More info can be found at

For more info, contact Rob Edwards on 07743501732 or
or Ghee Bowman on 01392 422216

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Dear Professor Smith,
In response to the outcome of the vote to cut state funding in higher education today, 9th December 2010, the Exeter Occupation Alliance hereby pledge to continue to fight what we understand to be an ideological move on the part of the current government. We do not believe that cuts must be made to the public sector in response to the current deficit, and we also believe that making cuts to higher education will not, by any means, prove beneficial to the educational sector as a whole. By supporting the increase in tuition fees, we feel that you have misrepresented thousands of students and staff today, and many more students and staff of the future, both as vice chancellor of the University of Exeter and president of Universities UK.
We are therefore making the following pledge in response to an overwhelming show of solidarity among students, staff, and the general public across the country and around the world. We pledge to:
– continue to oppose these cuts and do everything in our power to challenge the ideology that they represent.
– continue to organise marches of protest at the University of Exeter, in the city centre, and across the country to show our commitment to overhauling the outcome of the vote.
– continue a policy of occupations of university buildings at times when the University of Exeter and Universities UK support or propose new action to the detriment of students and staff working in higher education.
– continue to lobby and petition our local MPs for a reversal of this new legislation.
– petition for a full public inquiry into higher education reform to be undertaken by an independent body.
– continue to challenge the University of Exeter and Universities UK when we feel that their actions and decisions misrepresent the greater good of students today and in the future.
– support staff industrial action taken in response to redundancies.
– fight for Exeter to commit to lead the way for widening participation, meeting and surpassing pledges of other universities.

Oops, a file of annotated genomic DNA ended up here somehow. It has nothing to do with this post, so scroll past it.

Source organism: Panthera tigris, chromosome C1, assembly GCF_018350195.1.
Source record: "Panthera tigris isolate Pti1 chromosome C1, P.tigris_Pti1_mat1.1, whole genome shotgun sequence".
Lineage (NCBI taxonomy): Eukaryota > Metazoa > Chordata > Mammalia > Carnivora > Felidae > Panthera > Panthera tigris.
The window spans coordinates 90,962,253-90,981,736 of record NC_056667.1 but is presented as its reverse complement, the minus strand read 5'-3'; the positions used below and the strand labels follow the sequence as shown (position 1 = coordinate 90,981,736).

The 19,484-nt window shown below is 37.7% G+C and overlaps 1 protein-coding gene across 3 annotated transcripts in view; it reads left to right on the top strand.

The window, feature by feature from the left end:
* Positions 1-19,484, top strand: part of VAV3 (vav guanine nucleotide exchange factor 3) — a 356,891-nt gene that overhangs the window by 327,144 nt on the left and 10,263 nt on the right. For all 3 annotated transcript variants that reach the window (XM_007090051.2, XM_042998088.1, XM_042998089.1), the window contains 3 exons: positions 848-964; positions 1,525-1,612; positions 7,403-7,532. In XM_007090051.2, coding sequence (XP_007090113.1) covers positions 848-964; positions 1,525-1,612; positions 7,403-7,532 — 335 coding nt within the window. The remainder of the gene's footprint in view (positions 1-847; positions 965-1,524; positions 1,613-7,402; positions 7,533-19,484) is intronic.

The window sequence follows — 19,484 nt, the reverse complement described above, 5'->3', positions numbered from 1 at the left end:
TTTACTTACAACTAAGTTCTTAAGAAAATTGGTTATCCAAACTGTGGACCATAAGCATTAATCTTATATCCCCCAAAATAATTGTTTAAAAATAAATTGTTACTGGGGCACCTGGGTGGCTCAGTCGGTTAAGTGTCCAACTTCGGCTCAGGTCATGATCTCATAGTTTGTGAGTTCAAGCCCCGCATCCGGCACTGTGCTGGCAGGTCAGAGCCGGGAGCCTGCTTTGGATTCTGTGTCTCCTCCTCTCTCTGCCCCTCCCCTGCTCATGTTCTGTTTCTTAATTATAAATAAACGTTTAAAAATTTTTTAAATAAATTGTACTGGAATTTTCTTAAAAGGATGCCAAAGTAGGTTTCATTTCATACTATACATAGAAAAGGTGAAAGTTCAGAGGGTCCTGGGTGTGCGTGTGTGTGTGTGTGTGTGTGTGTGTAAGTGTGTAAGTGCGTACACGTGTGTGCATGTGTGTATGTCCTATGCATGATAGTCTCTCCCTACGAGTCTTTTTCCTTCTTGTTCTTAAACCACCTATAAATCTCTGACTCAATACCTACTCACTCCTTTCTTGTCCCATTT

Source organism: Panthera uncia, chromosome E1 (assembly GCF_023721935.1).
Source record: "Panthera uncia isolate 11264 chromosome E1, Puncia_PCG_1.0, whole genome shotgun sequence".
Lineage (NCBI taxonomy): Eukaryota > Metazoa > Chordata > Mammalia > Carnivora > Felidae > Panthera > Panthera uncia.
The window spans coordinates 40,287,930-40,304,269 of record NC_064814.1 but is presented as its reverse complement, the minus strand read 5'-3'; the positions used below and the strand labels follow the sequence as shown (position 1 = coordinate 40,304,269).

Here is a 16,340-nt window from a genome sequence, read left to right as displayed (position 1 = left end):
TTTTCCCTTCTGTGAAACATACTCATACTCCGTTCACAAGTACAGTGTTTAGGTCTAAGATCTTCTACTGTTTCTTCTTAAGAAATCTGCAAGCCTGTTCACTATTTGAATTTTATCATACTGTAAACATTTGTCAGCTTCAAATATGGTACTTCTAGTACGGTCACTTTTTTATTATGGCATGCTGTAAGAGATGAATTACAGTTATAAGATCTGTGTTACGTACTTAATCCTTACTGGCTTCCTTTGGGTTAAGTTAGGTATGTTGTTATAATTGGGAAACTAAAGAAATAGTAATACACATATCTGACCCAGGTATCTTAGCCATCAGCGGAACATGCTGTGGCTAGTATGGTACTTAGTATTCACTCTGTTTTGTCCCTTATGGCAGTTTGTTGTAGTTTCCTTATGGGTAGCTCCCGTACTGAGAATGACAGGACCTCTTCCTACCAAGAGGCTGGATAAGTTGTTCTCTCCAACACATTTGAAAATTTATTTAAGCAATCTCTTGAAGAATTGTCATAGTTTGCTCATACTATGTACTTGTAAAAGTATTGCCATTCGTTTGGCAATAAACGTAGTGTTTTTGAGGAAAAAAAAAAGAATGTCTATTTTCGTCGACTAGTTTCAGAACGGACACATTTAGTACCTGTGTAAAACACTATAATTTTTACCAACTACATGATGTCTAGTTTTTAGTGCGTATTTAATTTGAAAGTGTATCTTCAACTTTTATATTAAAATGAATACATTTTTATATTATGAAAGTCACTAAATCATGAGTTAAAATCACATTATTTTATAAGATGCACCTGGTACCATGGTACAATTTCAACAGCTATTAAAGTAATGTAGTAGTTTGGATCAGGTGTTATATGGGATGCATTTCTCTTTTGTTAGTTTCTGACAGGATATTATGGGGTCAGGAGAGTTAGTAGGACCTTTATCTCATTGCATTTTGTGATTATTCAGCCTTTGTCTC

– continue to build links with students and staff groups at other universities, trade unions, anti-cuts alliances, and other organisations to coordinate a unified opposition to this legislation.
For us, and for many other student and staff groups across the country, losing the vote on cuts in higher education today marks the launch of an energetic new campaign, and we hereby pledge to do everything in our power to fight this new legislation until it is reversed.

The University of Exeter Open Occupation

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Don’t leave those kids alone

Good morning guys,

We’ve been informed that lectures in Newman A have been moved or even cancelled altogether due apparently to our occupation. This was not our intent. The Occupation wishes to state that interfering with the students’ right to learn and the lecturer’s right to teach is not and will not ever be in our aims; we offered to watch in silence but appear to have been ignored.

We hope that all students are able to catch up on any lectures missed and hope that if you share, as we do, the belief that disruption to education is fundementally wrong, you will come join our occupation if you are free at any point today.

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Fantastic footage of the protest and occupation just gone up on BBC Spotlight… have a watch before it’s too late here, at about 6:11.

As the first day of occupation closes, thanks to everyone who’s shown solidarity to us and the other groups of students occupying and protesting around the country. We again encourage all the MPs voting tomorrow to vote against the proposed cuts and changes to fees, and ask for your continued support.

Tomorrow is a very important day, and we will be ready.

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Protest Footage

Footage of a speaker from today’s march on Bedford Square.

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News Piece

I know we linked to this story earlier, but now it’s sporting a piece on the march and the occupation

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Response from Exeter Student Guild

Thanks for the meeting earlier, It’s the right way to move forward and I hope the basis for a positive relationship. Here’s the Guild response to the list of beliefs/demands.

Dear All,

The Students’ Guild oppose cuts to Higher Education. They are arbitrary and proposals to raise Tuition Fees only serve to raise the barrier to access education. Our concern is for society’s poorest, future students most able to learn but not to pay. Government attacks on EMA for Further Education students simply compound this problem.

Education is a right, and these proposals make it the preserve of the rich and elite. In particular, this University has to be explicit that it will lead the way in progressive outreach work and a comprehensive bursary system for the poorest.

We support the right to peacefully protest. It plays a central part to our opposition to Higher Education cuts. As long as action does not inhibit students’ intention to learn, then such actions are a commendable response to cuts.

It’s important that all students respond to this issue together and support each other in the campaign to defend a progressive University system.

I’d also just like to wish you luck in your efforts and respect your passion to act.

Best Wishes,

Sabb Team x